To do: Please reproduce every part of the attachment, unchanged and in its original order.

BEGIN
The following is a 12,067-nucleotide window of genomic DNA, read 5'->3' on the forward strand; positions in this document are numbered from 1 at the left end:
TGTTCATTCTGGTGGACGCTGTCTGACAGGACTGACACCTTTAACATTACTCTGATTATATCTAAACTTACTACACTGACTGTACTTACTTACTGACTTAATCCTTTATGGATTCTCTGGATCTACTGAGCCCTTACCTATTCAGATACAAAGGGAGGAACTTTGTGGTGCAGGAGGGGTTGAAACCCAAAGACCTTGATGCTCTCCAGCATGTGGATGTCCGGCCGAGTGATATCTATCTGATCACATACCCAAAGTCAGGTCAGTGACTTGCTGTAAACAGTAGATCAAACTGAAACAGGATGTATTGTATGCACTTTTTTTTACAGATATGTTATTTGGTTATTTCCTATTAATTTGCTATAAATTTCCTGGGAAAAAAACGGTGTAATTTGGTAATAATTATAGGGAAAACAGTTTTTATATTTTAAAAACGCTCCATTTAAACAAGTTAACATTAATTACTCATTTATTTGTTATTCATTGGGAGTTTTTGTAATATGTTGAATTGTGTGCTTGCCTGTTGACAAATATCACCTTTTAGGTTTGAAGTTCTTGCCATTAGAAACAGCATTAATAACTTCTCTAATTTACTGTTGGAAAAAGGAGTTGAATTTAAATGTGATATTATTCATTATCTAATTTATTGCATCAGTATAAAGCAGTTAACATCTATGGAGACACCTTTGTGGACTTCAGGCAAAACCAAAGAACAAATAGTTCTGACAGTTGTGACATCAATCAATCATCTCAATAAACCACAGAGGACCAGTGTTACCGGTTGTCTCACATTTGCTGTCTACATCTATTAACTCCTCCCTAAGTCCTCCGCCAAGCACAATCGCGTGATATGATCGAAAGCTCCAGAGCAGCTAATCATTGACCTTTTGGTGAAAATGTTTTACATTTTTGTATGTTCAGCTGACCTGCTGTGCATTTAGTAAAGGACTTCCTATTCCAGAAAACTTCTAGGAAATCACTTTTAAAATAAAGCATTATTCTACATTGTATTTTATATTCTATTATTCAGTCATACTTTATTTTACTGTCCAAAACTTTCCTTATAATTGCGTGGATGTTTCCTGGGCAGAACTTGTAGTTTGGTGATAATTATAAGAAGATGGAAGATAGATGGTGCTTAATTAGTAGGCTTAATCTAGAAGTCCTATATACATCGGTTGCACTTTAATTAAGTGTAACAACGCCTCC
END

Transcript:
The following is a 12,067-nucleotide window of genomic DNA, read 5'->3' on the forward strand; positions in this document are numbered from 1 at the left end:
TGTTCATTCTGGTGGACGCTGTCTGACAGGACTGACACCTTTAACATTACTCTGATTATATCTAAACTTACTACACTGACTGTACTTACTTACTGACTTAATCCTTTATGGATTCTCTGGATCTACTGAGCCCTTACCTATTCAGATACAAAGGGAGGAACTTTGTGGTGCAGGAGGGGTTGAAACCCAAAGACCTTGATGCTCTCCAGCATGTGGATGTCCGGCCGAGTGATATCTATCTGATCACATACCCAAAGTCAGGTCAGTGACTTGCTGTAAACAGTAGATCAAACTGAAACAGGATGTATTGTATGCACTTTTTTTTACAGATATGTTATTTGGTTATTTCCTATTAATTTGCTATAAATTTCCTGGGAAAAAAACGGTGTAATTTGGTAATAATTATAGGGAAAACAGTTTTTATATTTTAAAAACGCTCCATTTAAACAAGTTAACATTAATTACTCATTTATTTGTTATTCATTGGGAGTTTTTGTAATATGTTGAATTGTGTGCTTGCCTGTTGACAAATATCACCTTTTAGGTTTGAAGTTCTTGCCATTAGAAACAGCATTAATAACTTCTCTAATTTACTGTTGGAAAAAGGAGTTGAATTTAAATGTGATATTATTCATTATCTAATTTATTGCATCAGTATAAAGCAGTTAACATCTATGGAGACACCTTTGTGGACTTCAGGCAAAACCAAAGAACAAATAGTTCTGACAGTTGTGACATCAATCAATCATCTCAATAAACCACAGAGGACCAGTGTTACCGGTTGTCTCACATTTGCTGTCTACATCTATTAACTCCTCCCTAAGTCCTCCGCCAAGCACAATCGCGTGATATGATCGAAAGCTCCAGAGCAGCTAATCATTGACCTTTTGGTGAAAATGTTTTACATTTTTGTATGTTCAGCTGACCTGCTGTGCATTTAGTAAAGGACTTCCTATTCCAGAAAACTTCTAGGAAATCACTTTTAAAATAAAGCATTATTCTACATTGTATTTTATATTCTATTATTCAGTCATACTTTATTTTACTGTCCAAAACTTTCCTTATAATTGCGTGGATGTTTCCTGGGCAGAACTTGTAGTTTGGTGATAATTATAAGAAGATGGAAGATAGATGGTGCTTAATTAGTAGGCTTAATCTAGAAGTCCTATATACATCGGTTGCACTTTAATTAAGTGTAACAACGCCTCC